With the anti-corruption drive resulting in major personnel reshuffles in the Vietnamese government over the past two years, there may be a concern that such changes will lead to political instability, ultimately threatening the CPV regime or constraining Vietnam’s economic performance. However, there is little evidence that it is the case. General Secretary Trong remains firmly in charge, and there is no indication that the personnel changes are causing disunity within the party or engendering instability in the political system.
On the contrary, the purge of corrupt leaders may pave the way for cleaner and more capable leaders to rise, helping the Party fight corruption better and improve its governance. As long as the leadership reshuffles do not lead to radical policy changes, their impact on the economy will also be limited. In fact, amidst all these personnel changes, Vietnam still recorded a GDP growth rate of 8 per cent in 2022, the fastest pace in 25 years.
The move is the latest example of the CPV’s intensifying anti-corruption campaign led by General Secretary Nguyen Phu Trong, who stated that there is no “no-go zone” in his crusade against corruption
The key question is, however, who will replace the outgoing leaders, and whether they are cleaner and more capable than their predecessors. In the case of Phuc, a leading candidate may be Minister of Public Security To Lam. Lam seems to have gained Trong’s trust for his loyalty and important role in directing anti-corruption probes. As a second-term Politburo member and head of the powerful Ministry of Public Security, Lam also has a considerable edge over his competitors. Truong Thi Mai, the head of the CPV Central Department of Personnel and Organization, may also be a potential candidate.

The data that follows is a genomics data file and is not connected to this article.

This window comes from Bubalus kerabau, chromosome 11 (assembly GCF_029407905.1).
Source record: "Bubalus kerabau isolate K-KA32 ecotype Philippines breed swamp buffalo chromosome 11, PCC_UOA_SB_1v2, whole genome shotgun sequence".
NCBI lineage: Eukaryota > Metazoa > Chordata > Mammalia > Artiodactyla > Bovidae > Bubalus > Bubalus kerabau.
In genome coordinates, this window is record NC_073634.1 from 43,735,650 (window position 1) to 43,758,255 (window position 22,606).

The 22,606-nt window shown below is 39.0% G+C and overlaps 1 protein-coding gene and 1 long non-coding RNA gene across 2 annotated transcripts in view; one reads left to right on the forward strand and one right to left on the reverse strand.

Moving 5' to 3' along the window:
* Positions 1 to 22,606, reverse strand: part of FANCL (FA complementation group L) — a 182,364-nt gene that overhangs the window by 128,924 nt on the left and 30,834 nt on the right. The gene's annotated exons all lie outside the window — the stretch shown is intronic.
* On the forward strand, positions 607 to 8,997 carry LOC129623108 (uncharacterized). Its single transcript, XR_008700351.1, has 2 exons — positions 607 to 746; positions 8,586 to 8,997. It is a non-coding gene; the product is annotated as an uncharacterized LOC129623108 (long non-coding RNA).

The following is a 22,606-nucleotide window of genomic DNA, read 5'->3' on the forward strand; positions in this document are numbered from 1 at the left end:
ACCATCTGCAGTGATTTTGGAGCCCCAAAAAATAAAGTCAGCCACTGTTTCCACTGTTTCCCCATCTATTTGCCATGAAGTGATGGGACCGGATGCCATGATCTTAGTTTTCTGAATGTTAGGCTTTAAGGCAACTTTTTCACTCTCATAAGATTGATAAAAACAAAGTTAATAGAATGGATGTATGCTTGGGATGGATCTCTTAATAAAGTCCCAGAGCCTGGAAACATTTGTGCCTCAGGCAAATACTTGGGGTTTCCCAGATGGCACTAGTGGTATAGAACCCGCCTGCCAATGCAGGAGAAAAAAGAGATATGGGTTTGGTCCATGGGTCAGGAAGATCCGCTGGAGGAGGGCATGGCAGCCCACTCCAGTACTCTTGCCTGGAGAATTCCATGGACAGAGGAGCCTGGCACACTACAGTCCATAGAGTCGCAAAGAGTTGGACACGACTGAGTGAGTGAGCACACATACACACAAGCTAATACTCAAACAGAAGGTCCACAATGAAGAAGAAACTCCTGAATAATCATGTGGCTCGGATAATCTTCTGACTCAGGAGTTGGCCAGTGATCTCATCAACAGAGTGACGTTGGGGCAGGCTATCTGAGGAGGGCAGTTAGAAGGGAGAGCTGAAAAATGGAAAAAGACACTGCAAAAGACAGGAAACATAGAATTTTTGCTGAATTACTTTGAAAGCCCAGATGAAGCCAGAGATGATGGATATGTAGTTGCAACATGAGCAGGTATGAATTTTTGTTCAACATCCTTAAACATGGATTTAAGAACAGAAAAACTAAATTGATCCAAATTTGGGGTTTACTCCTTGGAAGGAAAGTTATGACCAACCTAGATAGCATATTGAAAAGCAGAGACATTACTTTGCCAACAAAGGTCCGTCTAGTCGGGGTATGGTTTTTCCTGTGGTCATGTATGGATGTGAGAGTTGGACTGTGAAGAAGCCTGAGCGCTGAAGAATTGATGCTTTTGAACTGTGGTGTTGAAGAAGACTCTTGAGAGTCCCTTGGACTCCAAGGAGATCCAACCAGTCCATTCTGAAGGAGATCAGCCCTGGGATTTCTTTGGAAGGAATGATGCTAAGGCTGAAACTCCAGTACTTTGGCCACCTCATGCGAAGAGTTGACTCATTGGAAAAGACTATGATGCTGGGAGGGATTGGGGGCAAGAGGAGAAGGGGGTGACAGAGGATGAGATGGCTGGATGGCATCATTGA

However, other senior politicians like National Assembly Chairman Vuong Dinh Hue and Permanent Member of the CPV Secretariat Vo Van Thuong will also gain from Phuc’s departure. They will face less competition at the next party congress in early 2026 when a new national leadership will be elected. They may also seize the opportunity to support a presidential candidate that belongs to or is aligned with their factions. With Phuc’s fall, Hue may emerge as the only viable candidate to replace General Secretary Trong, especially given that Prime Minister Pham Minh Chinh — the other potential candidate — may also face trouble due to his alleged close relationship with Nhan, the chairwoman of AIC.
On 13 January, Phuc witnessed the Vietnamese team score a last-minute goal to secure a 2-2 draw with the Thai team, thereby sustaining hope to win the championship in the return match to be held in Bangkok three days later. For Phuc, however, if he had indeed been given a “red card” by the Politburo, the final whistle for his political career might have been blown. Observers of Vietnamese politics will soon learn when he will officially be removed and who will emerge as the ultimate winners from Vietnam’s biggest political drama in decades.
Le Hong Hiep is a Senior Fellow and Coordinator of the Vietnam Studies Programme at ISEAS – Yusof Ishak Institute.